What if God understood forgiveness in the forgive-and-punish manner I’m rejecting here? “I forgive you, and I’m not angry with you,” he would say, “and I wish you well; but since you’ve sinned, you still have to go to Hell.” That wouldn’t give me much comfort. I know there’s the idea in some circles that the penalty for sin must be paid, but since Christ has paid it for us, we don’t have to pay it ourselves: God’s forgiveness means he punishes himself (or his son) rather than us. This is the ultimate in forgiveness, it is thought: therefore it is something sinners like us should try to imitate, forgiving others as we’ve been forgiven by God. If we did that, though, wouldn’t we still refrain from punishing those who have wronged us, and punish ourselves or our own poor children instead?
I’m in over my head in these dark theological waters, no doubt, so let me get out of them.
How Not To Forgive At All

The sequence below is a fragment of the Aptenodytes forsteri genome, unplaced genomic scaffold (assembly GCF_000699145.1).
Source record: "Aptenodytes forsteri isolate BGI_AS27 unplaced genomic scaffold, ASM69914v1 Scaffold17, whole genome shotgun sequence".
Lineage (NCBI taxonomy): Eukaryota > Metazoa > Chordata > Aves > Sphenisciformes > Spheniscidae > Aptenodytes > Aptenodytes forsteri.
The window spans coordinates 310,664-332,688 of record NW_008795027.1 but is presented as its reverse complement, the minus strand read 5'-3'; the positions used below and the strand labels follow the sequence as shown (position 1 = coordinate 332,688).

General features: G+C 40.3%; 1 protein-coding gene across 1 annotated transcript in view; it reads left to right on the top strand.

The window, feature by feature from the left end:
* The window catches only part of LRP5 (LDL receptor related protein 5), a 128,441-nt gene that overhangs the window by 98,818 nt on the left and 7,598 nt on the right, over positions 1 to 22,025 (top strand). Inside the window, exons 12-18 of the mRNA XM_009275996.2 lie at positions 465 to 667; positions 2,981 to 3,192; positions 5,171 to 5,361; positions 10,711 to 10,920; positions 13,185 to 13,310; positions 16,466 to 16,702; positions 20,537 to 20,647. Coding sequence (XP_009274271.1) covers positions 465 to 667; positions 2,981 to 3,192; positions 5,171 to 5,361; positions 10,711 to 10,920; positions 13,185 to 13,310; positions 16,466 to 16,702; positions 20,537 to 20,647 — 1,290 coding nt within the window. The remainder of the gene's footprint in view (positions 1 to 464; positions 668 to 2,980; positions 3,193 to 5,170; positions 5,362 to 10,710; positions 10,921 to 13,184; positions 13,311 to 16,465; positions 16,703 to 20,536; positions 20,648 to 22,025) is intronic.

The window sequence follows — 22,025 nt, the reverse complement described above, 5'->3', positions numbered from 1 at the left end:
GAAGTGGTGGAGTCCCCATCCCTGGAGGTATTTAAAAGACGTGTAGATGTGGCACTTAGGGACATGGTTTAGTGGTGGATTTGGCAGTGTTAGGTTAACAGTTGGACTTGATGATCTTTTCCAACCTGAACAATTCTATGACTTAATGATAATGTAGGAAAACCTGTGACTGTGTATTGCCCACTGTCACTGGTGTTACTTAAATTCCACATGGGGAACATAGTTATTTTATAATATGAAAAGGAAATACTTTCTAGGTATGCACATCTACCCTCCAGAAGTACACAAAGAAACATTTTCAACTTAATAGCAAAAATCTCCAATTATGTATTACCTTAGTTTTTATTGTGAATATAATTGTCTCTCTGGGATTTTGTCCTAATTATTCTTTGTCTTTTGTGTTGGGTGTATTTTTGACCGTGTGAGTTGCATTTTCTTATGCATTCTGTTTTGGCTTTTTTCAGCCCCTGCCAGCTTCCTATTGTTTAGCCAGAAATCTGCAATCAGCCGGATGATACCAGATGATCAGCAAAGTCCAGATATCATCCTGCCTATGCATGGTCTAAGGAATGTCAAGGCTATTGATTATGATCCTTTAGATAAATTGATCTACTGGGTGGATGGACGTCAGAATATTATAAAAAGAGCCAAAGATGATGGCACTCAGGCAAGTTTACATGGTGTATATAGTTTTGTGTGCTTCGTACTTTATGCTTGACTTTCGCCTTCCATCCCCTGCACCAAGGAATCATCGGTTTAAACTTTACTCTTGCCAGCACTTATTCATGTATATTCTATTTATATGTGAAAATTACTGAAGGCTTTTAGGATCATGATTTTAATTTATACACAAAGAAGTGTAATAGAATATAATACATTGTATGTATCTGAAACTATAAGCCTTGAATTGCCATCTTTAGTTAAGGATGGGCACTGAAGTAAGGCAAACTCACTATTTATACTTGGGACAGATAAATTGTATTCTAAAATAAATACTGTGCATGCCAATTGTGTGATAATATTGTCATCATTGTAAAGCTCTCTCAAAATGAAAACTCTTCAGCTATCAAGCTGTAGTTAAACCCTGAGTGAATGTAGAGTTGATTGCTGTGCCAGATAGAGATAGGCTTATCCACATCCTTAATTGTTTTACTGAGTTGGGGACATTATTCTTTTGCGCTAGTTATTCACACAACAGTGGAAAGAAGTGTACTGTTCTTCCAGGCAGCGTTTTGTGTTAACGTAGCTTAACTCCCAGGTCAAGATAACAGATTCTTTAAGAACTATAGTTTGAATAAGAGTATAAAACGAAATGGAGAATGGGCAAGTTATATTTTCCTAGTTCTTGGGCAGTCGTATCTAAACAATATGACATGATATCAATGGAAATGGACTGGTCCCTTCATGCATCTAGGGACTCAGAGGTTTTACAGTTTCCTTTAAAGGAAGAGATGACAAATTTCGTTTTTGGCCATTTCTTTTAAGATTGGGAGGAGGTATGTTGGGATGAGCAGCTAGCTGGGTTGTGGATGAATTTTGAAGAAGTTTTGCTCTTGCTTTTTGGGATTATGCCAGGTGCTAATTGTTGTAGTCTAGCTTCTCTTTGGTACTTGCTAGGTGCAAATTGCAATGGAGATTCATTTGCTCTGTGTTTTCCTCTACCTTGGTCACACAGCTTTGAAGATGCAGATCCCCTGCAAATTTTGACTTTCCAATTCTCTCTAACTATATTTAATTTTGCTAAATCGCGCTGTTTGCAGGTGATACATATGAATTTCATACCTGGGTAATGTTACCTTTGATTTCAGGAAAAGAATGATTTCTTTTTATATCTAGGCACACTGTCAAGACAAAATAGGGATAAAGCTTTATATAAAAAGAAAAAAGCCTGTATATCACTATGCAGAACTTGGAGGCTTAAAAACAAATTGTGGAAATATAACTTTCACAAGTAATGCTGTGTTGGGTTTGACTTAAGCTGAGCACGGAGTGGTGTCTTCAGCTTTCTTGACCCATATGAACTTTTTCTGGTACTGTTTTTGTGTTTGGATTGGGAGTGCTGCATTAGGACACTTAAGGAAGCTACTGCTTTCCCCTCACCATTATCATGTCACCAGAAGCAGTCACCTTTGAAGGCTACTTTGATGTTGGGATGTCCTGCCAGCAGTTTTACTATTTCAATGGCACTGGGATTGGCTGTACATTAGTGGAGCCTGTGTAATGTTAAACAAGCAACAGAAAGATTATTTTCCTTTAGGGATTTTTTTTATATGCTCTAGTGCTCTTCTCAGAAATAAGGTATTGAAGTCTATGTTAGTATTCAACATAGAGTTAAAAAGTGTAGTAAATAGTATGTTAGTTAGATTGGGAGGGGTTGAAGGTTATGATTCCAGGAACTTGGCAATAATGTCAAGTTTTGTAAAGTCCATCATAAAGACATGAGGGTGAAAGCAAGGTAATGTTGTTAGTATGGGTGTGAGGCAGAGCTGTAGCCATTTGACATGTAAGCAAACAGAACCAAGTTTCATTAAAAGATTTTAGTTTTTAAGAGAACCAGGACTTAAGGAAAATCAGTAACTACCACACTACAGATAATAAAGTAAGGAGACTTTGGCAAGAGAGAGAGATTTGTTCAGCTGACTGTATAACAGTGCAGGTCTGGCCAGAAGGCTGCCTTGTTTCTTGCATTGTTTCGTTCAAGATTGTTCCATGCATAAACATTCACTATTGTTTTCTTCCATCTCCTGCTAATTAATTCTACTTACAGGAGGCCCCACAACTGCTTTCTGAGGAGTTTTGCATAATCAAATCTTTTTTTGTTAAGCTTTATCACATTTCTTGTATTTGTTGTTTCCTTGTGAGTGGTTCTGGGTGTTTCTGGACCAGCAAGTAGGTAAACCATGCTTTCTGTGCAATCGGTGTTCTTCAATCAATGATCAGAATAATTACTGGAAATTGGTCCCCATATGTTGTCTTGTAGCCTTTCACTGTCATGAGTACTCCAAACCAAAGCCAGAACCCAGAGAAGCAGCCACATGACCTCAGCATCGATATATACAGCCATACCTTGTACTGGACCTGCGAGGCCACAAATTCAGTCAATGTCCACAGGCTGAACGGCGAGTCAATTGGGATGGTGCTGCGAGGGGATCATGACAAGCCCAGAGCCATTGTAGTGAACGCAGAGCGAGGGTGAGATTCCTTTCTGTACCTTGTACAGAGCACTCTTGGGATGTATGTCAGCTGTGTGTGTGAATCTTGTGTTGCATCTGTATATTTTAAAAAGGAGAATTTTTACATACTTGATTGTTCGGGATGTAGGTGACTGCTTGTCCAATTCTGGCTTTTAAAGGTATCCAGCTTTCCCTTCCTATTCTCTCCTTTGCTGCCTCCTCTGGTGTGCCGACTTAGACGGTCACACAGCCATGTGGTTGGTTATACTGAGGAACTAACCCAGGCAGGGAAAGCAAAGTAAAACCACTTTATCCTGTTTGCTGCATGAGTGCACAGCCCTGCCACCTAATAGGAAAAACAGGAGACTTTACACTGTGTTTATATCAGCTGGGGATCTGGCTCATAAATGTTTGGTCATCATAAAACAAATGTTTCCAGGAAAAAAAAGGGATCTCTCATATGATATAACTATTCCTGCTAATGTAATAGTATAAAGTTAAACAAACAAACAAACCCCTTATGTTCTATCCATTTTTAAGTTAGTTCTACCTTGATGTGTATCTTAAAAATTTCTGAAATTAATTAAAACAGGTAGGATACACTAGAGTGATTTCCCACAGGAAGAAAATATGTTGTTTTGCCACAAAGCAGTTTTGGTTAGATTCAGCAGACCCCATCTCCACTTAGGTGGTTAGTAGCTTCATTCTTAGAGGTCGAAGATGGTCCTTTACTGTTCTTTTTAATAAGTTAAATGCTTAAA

Although I prefer it to resentment and retaliation, forgiveness is not my favorite thing. In fact, I rather dislike it. I don’t like to forgive people, and I really don’t think people like to be forgiven. That is, I hate to say “I forgive you” to people. It’s hard to do it without a certain amount of posturing: to say it is to exude a sense of moral superiority, as though one were saying, “Look at big-hearted me, a marvel of magnanimity!” To forgive feels like you’re putting someone in debt, or trying to; and those on the receiving end tend to feel as though they owe you something, or anyway, to think you think they do. I don’t want any of that. Instead of saying, “I forgive you,” I’d rather say, “Forget about it, it’s nothing” and mean it; or better still, say nothing at all. If you think people actually like to be forgiven, go up to someone you’re at odds with, say “I forgive you,” and see what happens. He’s likely to poke you in the snoot. Unless he actually wants to apologize, and desires your forgiveness (and what are the odds of that?), he will probably feel doubly offended: first, because you of all people think he is the one who has done something wrong; and second, because you have the nerve to compound the injury by mounting your high horse and ‘forgiving’ him. He will think you are a hypocritical, sanctimonious something or other best described by a bad compound word. What would make him happy here, is for you not to think he’s done anything wrong. Even if, improbably, he admits he has wronged you and says he’s sorry, he would doubtless rather hear something like, “It’s all right, forget it,” than “I forgive you,” which sounds like you’re rubbing it in.